A premium subscription to Endpoints News is required to attend this webinar. Please upgrade to either an Insider or Enterprise plan for access. Already have Endpoints Premium? Please sign-in below. You can contact our Subscriptions team at help@endpointsnews.com with any issues.

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Hal Barron. GSK

GSK's Hal Bar­ron her­alds their sec­ond pos­i­tive piv­otal for cru­cial an­ti-BC­MA ther­a­py, point­ing to a push for quick OKs in a crowd­ed field

Hal Barron has his second positive round of Phase III data in hand for his anti-BCMA antibody drug conjugate belantamab mafodotin (GSK2857916). And GSK’s research chief says the data paves the way for their drive in search of an FDA approval for treating multiple myeloma.

It’s hard to overestimate the importance of this drug for GSK, a cornerstone of Barron’s campaign to make a dramatic impact on the oncology market and provide some long-lost excitement for the pharma giant’s pipeline. They’re putting this BCMA program at the front of that charge — looking to lead a host of rivals all aimed at the same target.

We don’t know what the data are yet, but DREAMM-2 falls on the heels of a promising set of data delivered 5 months ago for DREAMM-1. There investigators noted that complete responses among treatment-resistant patients rose to 15% in the extra year’s worth of data to look over, with a median progression-free survival rate of 12 months, up from 7.9 months reported earlier. The median duration of response was 14.3 months.

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Brian Kaspar. AveXis via Twitter

AveX­is sci­en­tif­ic founder fires back at No­var­tis CEO Vas Narasimhan, 'cat­e­gor­i­cal­ly de­nies any wrong­do­ing'

Brian Kaspar’s head was among the first to roll at Novartis after company execs became aware of the fact that manipulated data had been included in its application for Zolgensma, now the world’s most expensive therapy.

But in his first public response, the scientific founder at AveXis — acquired by Novartis for $8.7 billion — is firing back. And he says that not only was he not involved in any wrongdoing, he’s ready to defend his name as needed.

I reached out to Brian Kaspar after Novartis put out word that he and his brother Allen had been axed in mid-May, two months after the company became aware of the allegations related to manipulated data. His response came back through his attorneys.

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Why would Am­gen want to buy Alex­ion? An­a­lysts call hot­ly ru­mored takeover un­like­ly, but seize the mo­ment

A rumor that Amgen is closing in on buyout deal for Alexion has sparked a guessing game on just what kind of M&A strategy Amgen is pursuing and how much Alexion is worth.

Mizuho analyst Salim Syed first lent credence to the report out of the Spanish news outlet Intereconomía, which said Amgen is bidding as much as $200 per share. While the source may be questionable, “the concept of this happening doesn’t sound too crazy to me,” he wrote.

FDA asks why No­var­tis took two months to launch for­mal in­ter­nal probe, af­ter AveX­is flagged da­ta ma­nip­u­la­tion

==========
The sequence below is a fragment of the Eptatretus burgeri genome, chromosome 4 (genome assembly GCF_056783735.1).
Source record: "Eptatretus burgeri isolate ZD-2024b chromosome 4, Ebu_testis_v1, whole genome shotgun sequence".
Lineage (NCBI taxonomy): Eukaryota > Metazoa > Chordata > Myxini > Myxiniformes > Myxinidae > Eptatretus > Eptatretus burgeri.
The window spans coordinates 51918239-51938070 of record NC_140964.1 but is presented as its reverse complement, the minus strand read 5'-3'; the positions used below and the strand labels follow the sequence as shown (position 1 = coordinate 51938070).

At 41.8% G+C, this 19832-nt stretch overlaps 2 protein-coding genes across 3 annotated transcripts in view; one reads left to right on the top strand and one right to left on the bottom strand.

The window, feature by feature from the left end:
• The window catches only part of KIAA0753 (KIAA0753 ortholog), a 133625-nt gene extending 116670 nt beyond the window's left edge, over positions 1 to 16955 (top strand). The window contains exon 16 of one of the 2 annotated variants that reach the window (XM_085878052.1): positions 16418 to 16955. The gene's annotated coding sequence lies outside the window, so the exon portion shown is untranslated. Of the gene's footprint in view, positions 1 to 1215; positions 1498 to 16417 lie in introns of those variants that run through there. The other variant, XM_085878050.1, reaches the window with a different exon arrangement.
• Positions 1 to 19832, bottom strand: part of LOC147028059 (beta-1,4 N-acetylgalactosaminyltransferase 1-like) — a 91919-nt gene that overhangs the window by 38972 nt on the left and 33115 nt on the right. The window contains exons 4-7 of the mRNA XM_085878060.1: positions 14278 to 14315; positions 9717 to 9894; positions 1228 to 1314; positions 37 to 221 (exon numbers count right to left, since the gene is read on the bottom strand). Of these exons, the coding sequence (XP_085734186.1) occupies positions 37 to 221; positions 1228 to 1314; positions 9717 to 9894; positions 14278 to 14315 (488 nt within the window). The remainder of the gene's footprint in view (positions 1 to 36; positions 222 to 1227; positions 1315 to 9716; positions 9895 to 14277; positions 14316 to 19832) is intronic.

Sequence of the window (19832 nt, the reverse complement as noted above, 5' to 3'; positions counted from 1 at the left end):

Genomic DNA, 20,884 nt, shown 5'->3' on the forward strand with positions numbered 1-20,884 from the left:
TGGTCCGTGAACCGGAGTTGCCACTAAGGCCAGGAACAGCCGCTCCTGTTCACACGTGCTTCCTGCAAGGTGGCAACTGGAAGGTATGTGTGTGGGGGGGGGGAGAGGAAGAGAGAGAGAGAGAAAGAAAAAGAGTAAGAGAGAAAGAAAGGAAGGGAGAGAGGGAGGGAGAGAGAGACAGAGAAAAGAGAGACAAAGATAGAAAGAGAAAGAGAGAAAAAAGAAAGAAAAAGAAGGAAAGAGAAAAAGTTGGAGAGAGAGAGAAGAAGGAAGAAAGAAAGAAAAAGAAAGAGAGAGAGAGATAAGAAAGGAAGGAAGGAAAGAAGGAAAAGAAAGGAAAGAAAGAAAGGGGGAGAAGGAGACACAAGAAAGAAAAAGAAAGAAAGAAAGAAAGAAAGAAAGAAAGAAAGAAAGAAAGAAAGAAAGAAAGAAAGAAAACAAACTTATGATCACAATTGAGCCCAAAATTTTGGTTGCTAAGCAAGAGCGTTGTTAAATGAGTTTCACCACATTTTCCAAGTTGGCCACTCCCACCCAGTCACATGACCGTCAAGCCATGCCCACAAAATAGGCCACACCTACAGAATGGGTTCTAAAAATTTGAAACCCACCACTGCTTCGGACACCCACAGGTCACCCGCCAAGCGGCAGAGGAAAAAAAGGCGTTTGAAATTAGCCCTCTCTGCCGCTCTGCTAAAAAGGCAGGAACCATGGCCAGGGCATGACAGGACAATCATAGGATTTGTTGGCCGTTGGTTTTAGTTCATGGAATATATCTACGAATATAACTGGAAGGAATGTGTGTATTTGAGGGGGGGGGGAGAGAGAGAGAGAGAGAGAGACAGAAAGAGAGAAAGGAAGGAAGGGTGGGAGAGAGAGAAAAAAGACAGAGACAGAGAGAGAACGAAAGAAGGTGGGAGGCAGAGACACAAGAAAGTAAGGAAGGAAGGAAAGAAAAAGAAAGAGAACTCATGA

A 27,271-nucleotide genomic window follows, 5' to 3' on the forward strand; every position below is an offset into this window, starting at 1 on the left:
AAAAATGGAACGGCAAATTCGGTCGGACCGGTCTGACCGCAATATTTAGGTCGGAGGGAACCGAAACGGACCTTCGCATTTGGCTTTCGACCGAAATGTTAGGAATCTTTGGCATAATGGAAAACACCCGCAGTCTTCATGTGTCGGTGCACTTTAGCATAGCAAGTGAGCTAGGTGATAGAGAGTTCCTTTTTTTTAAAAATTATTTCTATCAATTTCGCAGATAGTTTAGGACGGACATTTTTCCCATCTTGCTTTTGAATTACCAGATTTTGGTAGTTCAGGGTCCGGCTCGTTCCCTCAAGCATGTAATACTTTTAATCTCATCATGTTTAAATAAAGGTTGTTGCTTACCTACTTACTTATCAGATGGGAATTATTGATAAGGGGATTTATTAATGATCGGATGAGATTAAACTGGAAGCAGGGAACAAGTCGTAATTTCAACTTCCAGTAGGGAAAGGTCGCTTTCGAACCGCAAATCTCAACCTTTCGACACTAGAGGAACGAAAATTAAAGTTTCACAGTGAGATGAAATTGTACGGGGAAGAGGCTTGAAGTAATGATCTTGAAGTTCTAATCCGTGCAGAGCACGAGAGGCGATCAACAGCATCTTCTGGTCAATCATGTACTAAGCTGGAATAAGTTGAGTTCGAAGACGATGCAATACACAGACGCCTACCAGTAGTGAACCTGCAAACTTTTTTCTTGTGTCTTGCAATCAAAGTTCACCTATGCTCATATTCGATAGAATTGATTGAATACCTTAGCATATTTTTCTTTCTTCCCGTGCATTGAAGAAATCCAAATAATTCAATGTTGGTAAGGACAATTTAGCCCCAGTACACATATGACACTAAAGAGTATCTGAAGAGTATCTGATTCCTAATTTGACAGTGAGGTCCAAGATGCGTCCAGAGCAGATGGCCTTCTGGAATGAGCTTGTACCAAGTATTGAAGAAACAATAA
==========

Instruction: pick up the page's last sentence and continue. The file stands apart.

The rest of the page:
And the plot thickens. Novartis $NVS officials are reportedly now scrambling to explain to the FDA why it took them two months to open an internal investigation into data discrepancies for their $2.1 million gene-therapy for spinal muscular dystrophy — the world’s most expensive drug.

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Build­ing on suc­cess­ful PD-1 pact, Eli Lil­ly li­cens­es di­a­betes drug to Chi­nese part­ners at In­novent

Eli Lilly is expanding its partnership with China’s Innovent in a deal involving a diabetes drug sitting in its Phase I reserves.

The two companies had jointly developed one of China’s first homegrown PD-1 agents, scoring an approval for Tyvyt (sintilimab) late last year for relapsed/refractory classical Hodgkin’s lymphoma. This time around, Lilly is out-licensing a piece of its diabetes pipeline, a leading franchise that has historically produced the top-selling Trulicity and Humalog.

UP­DAT­ED: An em­bold­ened As­traZeneca splurges $95M on a pri­or­i­ty re­view vouch­er. Where do they need the FDA to hus­tle up?

AstraZeneca is in a hurry.

We learned this morning that the pharma giant — not known as a big spender, until recently — forked over $95 million to get its hands on a priority review voucher from Sobi, otherwise known as Swedish Orphan Biovitrum.

That marks another step down on price for a PRV, which allows the holder to slash 4 months off of any FDA review time.

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Bob Smith, Pfizer

Pfiz­er is mak­ing a $500M state­ment to­day: Here’s how you be­come a lead play­er in the boom­ing gene ther­a­py sec­tor

Three years ago, Pfizer anted up $150 million in cash to buy Bamboo Therapeutics in Chapel Hill, NC as it cautiously stuck a toe in the small gene therapy pool of research and development.

Company execs followed up a year later with a $100 million expansion of the manufacturing operations they picked up in that deal for the UNC spinout, which came with $495 million in milestones.

And now they’re really going for it.